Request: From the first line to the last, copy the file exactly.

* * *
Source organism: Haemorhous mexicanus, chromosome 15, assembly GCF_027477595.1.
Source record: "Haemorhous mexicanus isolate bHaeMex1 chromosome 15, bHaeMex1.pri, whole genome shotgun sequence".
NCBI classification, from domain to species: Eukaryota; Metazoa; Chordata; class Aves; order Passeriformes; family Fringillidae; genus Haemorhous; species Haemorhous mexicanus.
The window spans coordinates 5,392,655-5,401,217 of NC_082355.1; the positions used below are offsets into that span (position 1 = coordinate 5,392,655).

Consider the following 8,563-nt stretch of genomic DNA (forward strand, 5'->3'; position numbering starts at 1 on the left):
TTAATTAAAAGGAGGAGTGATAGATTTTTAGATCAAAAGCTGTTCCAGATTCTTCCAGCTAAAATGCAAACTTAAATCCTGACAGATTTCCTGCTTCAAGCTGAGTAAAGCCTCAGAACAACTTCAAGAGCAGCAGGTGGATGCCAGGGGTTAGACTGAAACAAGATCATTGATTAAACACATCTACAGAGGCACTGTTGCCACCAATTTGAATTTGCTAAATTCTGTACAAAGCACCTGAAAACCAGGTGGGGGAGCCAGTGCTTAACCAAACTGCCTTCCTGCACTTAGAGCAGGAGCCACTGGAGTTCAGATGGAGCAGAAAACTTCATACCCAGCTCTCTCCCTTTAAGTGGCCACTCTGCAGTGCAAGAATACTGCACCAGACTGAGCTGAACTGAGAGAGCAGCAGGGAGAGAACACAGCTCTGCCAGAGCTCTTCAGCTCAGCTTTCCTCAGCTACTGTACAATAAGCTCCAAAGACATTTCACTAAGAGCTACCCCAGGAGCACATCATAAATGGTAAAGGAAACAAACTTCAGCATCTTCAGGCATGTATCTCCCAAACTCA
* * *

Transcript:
Source organism: Haemorhous mexicanus, chromosome 15, assembly GCF_027477595.1.
Source record: "Haemorhous mexicanus isolate bHaeMex1 chromosome 15, bHaeMex1.pri, whole genome shotgun sequence".
NCBI classification, from domain to species: Eukaryota; Metazoa; Chordata; class Aves; order Passeriformes; family Fringillidae; genus Haemorhous; species Haemorhous mexicanus.
The window spans coordinates 5,392,655-5,401,217 of NC_082355.1; the positions used below are offsets into that span (position 1 = coordinate 5,392,655).

Consider the following 8,563-nt stretch of genomic DNA (forward strand, 5'->3'; position numbering starts at 1 on the left):
TTAATTAAAAGGAGGAGTGATAGATTTTTAGATCAAAAGCTGTTCCAGATTCTTCCAGCTAAAATGCAAACTTAAATCCTGACAGATTTCCTGCTTCAAGCTGAGTAAAGCCTCAGAACAACTTCAAGAGCAGCAGGTGGATGCCAGGGGTTAGACTGAAACAAGATCATTGATTAAACACATCTACAGAGGCACTGTTGCCACCAATTTGAATTTGCTAAATTCTGTACAAAGCACCTGAAAACCAGGTGGGGGAGCCAGTGCTTAACCAAACTGCCTTCCTGCACTTAGAGCAGGAGCCACTGGAGTTCAGATGGAGCAGAAAACTTCATACCCAGCTCTCTCCCTTTAAGTGGCCACTCTGCAGTGCAAGAATACTGCACCAGACTGAGCTGAACTGAGAGAGCAGCAGGGAGAGAACACAGCTCTGCCAGAGCTCTTCAGCTCAGCTTTCCTCAGCTACTGTACAATAAGCTCCAAAGACATTTCACTAAGAGCTACCCCAGGAGCACATCATAAATGGTAAAGGAAACAAACTTCAGCATCTTCAGGCATGTATCTCCCAAACTCA